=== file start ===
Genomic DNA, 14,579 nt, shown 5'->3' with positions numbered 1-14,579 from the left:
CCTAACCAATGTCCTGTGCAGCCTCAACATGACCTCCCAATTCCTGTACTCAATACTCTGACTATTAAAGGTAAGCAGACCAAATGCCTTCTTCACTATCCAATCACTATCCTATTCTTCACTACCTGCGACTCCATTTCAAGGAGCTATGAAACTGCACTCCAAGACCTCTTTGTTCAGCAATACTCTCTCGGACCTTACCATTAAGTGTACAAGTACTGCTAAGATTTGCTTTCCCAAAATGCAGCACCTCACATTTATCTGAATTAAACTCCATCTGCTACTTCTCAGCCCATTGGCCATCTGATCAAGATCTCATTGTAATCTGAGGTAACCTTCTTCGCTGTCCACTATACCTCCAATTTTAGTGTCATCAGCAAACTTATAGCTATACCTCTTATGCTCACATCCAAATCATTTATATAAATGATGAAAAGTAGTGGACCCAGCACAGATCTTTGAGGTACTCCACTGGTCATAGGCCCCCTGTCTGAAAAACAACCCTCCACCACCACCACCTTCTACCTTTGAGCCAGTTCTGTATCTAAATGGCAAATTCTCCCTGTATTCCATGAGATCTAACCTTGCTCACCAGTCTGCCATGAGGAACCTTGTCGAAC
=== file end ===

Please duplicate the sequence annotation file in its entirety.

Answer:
Genomic DNA, 14,579 nt, shown 5'->3' with positions numbered 1-14,579 from the left:
CCTAACCAATGTCCTGTGCAGCCTCAACATGACCTCCCAATTCCTGTACTCAATACTCTGACTATTAAAGGTAAGCAGACCAAATGCCTTCTTCACTATCCAATCACTATCCTATTCTTCACTACCTGCGACTCCATTTCAAGGAGCTATGAAACTGCACTCCAAGACCTCTTTGTTCAGCAATACTCTCTCGGACCTTACCATTAAGTGTACAAGTACTGCTAAGATTTGCTTTCCCAAAATGCAGCACCTCACATTTATCTGAATTAAACTCCATCTGCTACTTCTCAGCCCATTGGCCATCTGATCAAGATCTCATTGTAATCTGAGGTAACCTTCTTCGCTGTCCACTATACCTCCAATTTTAGTGTCATCAGCAAACTTATAGCTATACCTCTTATGCTCACATCCAAATCATTTATATAAATGATGAAAAGTAGTGGACCCAGCACAGATCTTTGAGGTACTCCACTGGTCATAGGCCCCCTGTCTGAAAAACAACCCTCCACCACCACCACCTTCTACCTTTGAGCCAGTTCTGTATCTAAATGGCAAATTCTCCCTGTATTCCATGAGATCTAACCTTGCTCACCAGTCTGCCATGAGGAACCTTGTCGAAC